Parliament - The Sketch: Actually, it's difficult to know what he would do without the word

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The Independent Online
JUST ONE word dominated Prime Minister's questions yesterday - and, like all stars, it kept us waiting a little for its entrance.

William Hague's opening question had been a request for clarification about Labour's "year of delivery". Could Mr Blair confirm that the latest figure for the fall in police numbers since the election?

Mr Hague delivered this in a tone which he is fond of - his voice polite but a little puzzled.

It is the tone which a loss adjuster might use when questioning a policy- holder's claim that the valuables missing from his council flat include two Faberge eggs and a Titian drawing. It makes Mr Blair very tetchy. He naturally didn't supply the figure Mr Hague had asked for, which allowed the Conservative leader to read it into the record before moving on.

If Mr Blair had difficulties with the first number, he said, as the Prime Minister fidgeted uneasily opposite him, perhaps he could help him with another little niggle he had. How many more people were waiting to see a consultant since the last election? Mr Blair let his edginess show.

"Actually," he said querulously, and then he paused. Tory MP's happily filled this useful gap with mocking laughter. "Actually" is one of Mr Blair's most regular verbal tics. A word he finds indispensable in confronting what he sees as malignantly prejudicial accounts of New Labour's Long March.

"Actually" spoken with a kind of weary exasperation, is usually the preamble to a corrective burst of counter-statistics. It economically sketches a world in which Tory fantasies stand opposed to Labour verities, in which Mr Hague's gloomy delirium has to be contrasted with Mr Blair's clear- sighted realism.

"Actually" epitomises the Prime Minister's deeply felt conviction that he is never wrong on a matter of fact and he uses it so often it is difficult to know what he would do without it.

Tory backbenchers decided it would be fun to find out. Their mood was already buoyant, since they had been treated to a textbook demonstration of parliamentary craft from their leader. Mr Hague had arranged his questions in such a way that they depended on Mr Blair not answering them.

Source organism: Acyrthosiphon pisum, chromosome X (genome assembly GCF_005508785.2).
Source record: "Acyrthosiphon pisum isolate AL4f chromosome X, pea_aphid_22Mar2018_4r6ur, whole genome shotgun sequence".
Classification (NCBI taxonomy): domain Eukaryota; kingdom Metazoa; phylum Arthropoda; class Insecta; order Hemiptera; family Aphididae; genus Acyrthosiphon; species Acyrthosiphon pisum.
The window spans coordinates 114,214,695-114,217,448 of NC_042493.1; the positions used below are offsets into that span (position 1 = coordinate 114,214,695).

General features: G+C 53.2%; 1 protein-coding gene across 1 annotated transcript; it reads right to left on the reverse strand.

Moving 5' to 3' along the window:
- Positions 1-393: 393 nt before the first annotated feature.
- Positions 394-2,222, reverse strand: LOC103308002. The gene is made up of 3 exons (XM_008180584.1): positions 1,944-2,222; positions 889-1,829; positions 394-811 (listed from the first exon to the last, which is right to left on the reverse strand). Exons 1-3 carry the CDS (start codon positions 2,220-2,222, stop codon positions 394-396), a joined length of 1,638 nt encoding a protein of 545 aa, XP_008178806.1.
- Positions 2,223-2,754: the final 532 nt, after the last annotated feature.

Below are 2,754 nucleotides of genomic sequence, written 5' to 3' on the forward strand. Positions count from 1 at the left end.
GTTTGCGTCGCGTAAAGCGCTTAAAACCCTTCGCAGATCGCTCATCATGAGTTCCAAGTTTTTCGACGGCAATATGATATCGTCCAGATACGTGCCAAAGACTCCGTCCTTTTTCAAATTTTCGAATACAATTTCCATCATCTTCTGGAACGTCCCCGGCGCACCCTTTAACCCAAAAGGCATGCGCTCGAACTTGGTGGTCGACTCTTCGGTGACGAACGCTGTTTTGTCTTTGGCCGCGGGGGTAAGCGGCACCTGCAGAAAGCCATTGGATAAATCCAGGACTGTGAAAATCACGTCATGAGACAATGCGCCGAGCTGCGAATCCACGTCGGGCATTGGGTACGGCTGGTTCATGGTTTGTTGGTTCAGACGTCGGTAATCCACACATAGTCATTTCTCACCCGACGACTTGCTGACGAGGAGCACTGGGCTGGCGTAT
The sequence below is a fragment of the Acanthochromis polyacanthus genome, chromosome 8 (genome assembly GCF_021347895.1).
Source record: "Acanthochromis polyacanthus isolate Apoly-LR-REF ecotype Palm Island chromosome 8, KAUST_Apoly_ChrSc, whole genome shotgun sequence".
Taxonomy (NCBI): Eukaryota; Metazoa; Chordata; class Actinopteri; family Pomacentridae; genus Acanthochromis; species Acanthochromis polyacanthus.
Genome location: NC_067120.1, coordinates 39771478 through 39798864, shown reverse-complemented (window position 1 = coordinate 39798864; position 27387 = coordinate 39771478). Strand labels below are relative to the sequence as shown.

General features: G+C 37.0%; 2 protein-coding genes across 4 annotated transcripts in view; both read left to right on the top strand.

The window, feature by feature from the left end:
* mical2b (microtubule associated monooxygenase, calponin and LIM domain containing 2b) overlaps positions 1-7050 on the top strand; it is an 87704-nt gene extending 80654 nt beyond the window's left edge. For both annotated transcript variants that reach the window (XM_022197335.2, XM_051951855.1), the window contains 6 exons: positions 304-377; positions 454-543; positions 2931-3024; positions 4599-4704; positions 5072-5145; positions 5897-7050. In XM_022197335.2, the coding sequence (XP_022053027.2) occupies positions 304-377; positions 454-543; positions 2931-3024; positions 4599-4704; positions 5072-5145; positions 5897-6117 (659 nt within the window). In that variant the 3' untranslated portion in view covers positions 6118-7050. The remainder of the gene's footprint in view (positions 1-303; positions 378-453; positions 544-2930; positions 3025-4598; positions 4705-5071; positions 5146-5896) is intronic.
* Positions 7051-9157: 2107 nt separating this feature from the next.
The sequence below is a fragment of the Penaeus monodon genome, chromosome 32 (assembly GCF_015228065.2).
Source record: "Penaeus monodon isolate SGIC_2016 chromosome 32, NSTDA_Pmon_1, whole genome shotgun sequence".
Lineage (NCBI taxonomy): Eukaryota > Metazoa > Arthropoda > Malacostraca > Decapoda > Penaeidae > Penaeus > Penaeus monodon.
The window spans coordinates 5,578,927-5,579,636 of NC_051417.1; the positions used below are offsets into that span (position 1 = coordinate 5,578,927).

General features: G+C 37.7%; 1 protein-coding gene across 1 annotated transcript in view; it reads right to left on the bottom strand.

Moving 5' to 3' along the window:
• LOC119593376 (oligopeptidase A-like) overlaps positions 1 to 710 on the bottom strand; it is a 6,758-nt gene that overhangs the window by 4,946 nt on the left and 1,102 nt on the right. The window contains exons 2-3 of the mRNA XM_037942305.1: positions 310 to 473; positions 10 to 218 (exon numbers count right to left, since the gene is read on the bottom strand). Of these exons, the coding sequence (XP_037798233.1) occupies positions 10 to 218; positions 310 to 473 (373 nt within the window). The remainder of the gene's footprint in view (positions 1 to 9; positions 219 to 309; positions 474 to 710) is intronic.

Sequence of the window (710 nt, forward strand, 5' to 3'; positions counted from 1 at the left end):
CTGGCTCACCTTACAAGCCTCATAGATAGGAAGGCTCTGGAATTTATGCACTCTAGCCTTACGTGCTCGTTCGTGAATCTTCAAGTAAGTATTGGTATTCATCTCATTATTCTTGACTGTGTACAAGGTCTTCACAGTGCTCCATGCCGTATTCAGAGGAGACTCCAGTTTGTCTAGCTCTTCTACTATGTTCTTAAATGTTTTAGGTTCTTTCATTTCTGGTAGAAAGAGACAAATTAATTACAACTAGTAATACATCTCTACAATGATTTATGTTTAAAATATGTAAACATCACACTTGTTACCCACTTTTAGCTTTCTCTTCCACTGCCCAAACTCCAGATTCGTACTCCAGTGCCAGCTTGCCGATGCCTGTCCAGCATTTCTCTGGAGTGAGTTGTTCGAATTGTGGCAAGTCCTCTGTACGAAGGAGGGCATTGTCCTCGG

Rather than returning to the hopeless task of pressing a straight answer out of the Prime Minister he would follow up with a brisk dismissal of the answer he had received and then move on to another damning statistic.

Mr Blair didn't know what to do first - dismiss the dismissal or parry the new attack - and the result was that he looked flustered and unable to keep up. Tory MPs roared approvingly as he broke off from answering one question to improve his reply to the previous one, since this air of divided attention was precisely what Mr Hague had been trying to achieve.

Mr Hague's troops began to cheer in an appreciative way every time Mr Blair used the word "actually". This was, like many of the most effective Parliamentary tricks, rather childish.

There was the Prime Minister - a short-tempered teacher haplessly trying to drum some elementary knowledge into his pupils, and there were the pupils, cheerfully undermining his authority. Mr Blair began to look a bit queasy. He knew that his favourite word was out of bounds, but to avoid it would require the concentration which he should have been devoting to plausible denial.

His plight brought to mind that game in which you have to thread a metal loop along a twisted wire without setting off a buzzer.

The Prime Minister didn't make it - with the Tory backbenches going off loudly on several occasions, sometimes loud enough to make him jump. He probably thought it was "pathetic", another word he favours. It was extremely effective, actually.

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